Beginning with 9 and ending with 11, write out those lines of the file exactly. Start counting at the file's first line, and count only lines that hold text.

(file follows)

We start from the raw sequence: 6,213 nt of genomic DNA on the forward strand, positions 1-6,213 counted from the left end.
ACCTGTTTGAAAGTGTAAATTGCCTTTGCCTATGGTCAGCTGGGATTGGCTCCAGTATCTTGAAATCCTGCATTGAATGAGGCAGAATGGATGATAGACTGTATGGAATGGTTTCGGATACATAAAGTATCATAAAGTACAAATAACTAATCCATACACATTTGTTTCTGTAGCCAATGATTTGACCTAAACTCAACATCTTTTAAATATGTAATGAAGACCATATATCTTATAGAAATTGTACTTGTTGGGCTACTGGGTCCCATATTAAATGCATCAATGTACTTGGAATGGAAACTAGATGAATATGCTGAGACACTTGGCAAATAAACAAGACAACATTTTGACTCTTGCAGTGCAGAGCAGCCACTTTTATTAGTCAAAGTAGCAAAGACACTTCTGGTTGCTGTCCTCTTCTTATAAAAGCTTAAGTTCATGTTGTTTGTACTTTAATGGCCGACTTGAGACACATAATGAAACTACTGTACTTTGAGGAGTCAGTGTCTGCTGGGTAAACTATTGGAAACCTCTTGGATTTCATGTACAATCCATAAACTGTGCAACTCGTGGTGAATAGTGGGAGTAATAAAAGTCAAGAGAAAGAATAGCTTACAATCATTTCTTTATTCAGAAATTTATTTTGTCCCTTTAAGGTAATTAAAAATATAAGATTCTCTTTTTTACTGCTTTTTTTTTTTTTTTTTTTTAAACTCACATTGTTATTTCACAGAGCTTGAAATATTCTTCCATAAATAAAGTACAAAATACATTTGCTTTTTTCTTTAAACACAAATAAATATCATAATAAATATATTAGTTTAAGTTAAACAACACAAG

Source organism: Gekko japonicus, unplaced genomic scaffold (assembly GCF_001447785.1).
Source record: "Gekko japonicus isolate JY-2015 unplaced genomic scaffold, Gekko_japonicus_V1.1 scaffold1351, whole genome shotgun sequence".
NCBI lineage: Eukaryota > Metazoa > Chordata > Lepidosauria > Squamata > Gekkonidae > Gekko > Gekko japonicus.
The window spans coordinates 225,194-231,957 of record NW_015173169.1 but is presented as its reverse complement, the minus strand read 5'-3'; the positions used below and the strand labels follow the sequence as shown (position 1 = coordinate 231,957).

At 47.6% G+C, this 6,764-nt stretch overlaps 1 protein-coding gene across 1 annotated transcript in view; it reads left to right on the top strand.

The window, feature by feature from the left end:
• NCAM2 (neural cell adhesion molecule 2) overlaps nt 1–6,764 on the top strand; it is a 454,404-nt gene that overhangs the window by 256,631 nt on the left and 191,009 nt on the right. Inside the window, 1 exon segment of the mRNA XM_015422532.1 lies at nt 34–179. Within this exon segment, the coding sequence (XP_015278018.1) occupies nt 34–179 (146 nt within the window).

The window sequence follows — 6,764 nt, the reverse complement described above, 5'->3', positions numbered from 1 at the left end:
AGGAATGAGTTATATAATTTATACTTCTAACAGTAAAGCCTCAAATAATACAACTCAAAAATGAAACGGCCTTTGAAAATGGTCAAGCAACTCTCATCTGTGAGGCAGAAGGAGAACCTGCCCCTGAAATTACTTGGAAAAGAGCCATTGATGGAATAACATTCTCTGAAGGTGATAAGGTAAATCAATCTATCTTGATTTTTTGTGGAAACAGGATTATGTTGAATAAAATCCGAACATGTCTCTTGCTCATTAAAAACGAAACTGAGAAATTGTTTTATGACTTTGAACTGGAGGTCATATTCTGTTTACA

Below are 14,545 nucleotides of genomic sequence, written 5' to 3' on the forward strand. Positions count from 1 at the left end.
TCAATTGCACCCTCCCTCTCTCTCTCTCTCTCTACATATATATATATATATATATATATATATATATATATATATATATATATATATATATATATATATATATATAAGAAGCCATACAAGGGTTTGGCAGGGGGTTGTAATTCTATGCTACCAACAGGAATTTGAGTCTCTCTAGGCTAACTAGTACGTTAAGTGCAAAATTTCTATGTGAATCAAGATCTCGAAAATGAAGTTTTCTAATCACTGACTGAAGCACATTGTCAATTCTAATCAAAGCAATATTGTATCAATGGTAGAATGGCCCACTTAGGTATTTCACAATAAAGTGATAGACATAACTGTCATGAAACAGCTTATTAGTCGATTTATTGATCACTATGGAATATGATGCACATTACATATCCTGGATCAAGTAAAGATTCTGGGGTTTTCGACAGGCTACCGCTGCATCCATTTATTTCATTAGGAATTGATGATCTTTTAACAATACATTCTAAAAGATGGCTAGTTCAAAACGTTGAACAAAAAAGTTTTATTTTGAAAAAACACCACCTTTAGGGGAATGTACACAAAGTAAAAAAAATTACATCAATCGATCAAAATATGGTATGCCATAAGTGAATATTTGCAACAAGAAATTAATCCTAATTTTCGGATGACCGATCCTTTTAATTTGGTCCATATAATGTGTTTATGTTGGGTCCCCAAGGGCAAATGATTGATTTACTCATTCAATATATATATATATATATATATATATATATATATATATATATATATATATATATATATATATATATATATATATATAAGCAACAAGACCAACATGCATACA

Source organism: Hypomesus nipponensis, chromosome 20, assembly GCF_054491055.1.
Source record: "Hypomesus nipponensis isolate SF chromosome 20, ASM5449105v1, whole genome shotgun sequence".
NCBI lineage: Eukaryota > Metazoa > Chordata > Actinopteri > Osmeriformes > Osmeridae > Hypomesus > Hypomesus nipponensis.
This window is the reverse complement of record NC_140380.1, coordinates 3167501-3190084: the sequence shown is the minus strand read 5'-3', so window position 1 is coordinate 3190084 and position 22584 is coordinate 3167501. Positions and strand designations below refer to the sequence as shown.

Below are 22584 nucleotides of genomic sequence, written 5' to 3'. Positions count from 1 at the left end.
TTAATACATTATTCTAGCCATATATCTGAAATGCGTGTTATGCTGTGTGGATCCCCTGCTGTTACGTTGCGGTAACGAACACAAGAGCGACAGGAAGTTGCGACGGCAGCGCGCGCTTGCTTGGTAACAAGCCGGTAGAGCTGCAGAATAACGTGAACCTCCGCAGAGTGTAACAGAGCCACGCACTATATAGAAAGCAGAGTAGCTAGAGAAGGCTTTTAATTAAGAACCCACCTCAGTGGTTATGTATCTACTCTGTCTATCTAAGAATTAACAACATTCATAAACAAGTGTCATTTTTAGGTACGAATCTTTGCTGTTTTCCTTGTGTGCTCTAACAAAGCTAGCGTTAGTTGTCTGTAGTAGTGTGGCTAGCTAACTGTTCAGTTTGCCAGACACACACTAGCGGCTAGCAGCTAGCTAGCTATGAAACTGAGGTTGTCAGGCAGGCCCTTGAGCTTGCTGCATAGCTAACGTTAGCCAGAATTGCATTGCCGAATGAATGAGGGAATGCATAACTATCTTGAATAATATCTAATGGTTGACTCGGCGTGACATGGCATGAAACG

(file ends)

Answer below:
• NCAM2 (neural cell adhesion molecule 2) overlaps nt 1–6,764 on the top strand; it is a 454,404-nt gene that overhangs the window by 256,631 nt on the left and 191,009 nt on the right. Inside the window, 1 exon segment of the mRNA XM_015422532.1 lies at nt 34–179. Within this exon segment, the coding sequence (XP_015278018.1) occupies nt 34–179 (146 nt within the window).

The window sequence follows — 6,764 nt, the reverse complement described above, 5'->3', positions numbered from 1 at the left end:
AGGAATGAGTTATATAATTTATACTTCTAACAGTAAAGCCTCAAATAATACAACTCAAAAATGAAACGGCCTTTGAAAATGGTCAAGCAACTCTCATCTGTGAGGCAGAAGGAGAACCTGCCCCTGAAATTACTTGGAAAAGAGCCATTGATGGAATAACATTCTCTGAAGGTGATAAGGTAAATCAATCTATCTTGATTTTTTGTGGAAACAGGATTATGTTGAATAAAATCCGAACATGTCTCTTGCTCATTAAAAACGAAACTGAGAAATTGTTTTATGACTTTGAACTGGAGGTCATATTCTGTTTACA